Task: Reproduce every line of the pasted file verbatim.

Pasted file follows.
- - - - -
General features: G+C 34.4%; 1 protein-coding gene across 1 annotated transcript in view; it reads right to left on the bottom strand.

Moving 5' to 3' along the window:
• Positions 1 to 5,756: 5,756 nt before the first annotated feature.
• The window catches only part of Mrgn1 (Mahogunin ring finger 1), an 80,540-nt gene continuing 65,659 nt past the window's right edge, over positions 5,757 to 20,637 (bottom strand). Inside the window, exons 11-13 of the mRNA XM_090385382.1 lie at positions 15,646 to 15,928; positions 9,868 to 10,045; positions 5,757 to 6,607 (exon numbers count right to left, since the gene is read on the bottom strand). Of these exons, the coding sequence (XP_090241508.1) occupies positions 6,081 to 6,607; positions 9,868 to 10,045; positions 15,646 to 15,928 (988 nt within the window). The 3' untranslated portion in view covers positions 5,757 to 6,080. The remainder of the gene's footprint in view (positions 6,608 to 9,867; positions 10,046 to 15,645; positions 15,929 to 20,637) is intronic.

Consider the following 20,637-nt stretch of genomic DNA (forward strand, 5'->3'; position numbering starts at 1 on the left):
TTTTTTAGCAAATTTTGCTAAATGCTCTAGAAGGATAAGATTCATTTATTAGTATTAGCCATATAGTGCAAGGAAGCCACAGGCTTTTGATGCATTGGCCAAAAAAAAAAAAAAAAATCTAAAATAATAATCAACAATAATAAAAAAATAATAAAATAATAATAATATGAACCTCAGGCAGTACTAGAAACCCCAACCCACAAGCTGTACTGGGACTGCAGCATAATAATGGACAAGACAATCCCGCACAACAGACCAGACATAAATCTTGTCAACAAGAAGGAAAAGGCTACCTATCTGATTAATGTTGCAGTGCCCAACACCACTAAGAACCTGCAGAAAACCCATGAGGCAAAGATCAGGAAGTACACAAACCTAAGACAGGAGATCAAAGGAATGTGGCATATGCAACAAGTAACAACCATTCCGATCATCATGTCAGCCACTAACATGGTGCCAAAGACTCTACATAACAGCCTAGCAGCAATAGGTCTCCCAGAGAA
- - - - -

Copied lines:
General features: G+C 34.4%; 1 protein-coding gene across 1 annotated transcript in view; it reads right to left on the bottom strand.

Moving 5' to 3' along the window:
• Positions 1 to 5,756: 5,756 nt before the first annotated feature.
• The window catches only part of Mrgn1 (Mahogunin ring finger 1), an 80,540-nt gene continuing 65,659 nt past the window's right edge, over positions 5,757 to 20,637 (bottom strand). Inside the window, exons 11-13 of the mRNA XM_090385382.1 lie at positions 15,646 to 15,928; positions 9,868 to 10,045; positions 5,757 to 6,607 (exon numbers count right to left, since the gene is read on the bottom strand). Of these exons, the coding sequence (XP_090241508.1) occupies positions 6,081 to 6,607; positions 9,868 to 10,045; positions 15,646 to 15,928 (988 nt within the window). The 3' untranslated portion in view covers positions 5,757 to 6,080. The remainder of the gene's footprint in view (positions 6,608 to 9,867; positions 10,046 to 15,645; positions 15,929 to 20,637) is intronic.

Consider the following 20,637-nt stretch of genomic DNA (forward strand, 5'->3'; position numbering starts at 1 on the left):
TTTTTTAGCAAATTTTGCTAAATGCTCTAGAAGGATAAGATTCATTTATTAGTATTAGCCATATAGTGCAAGGAAGCCACAGGCTTTTGATGCATTGGCCAAAAAAAAAAAAAAAAATCTAAAATAATAATCAACAATAATAAAAAAATAATAAAATAATAATAATATGAACCTCAGGCAGTACTAGAAACCCCAACCCACAAGCTGTACTGGGACTGCAGCATAATAATGGACAAGACAATCCCGCACAACAGACCAGACATAAATCTTGTCAACAAGAAGGAAAAGGCTACCTATCTGATTAATGTTGCAGTGCCCAACACCACTAAGAACCTGCAGAAAACCCATGAGGCAAAGATCAGGAAGTACACAAACCTAAGACAGGAGATCAAAGGAATGTGGCATATGCAACAAGTAACAACCATTCCGATCATCATGTCAGCCACTAACATGGTGCCAAAGACTCTACATAACAGCCTAGCAGCAATAGGTCTCCCAGAGAA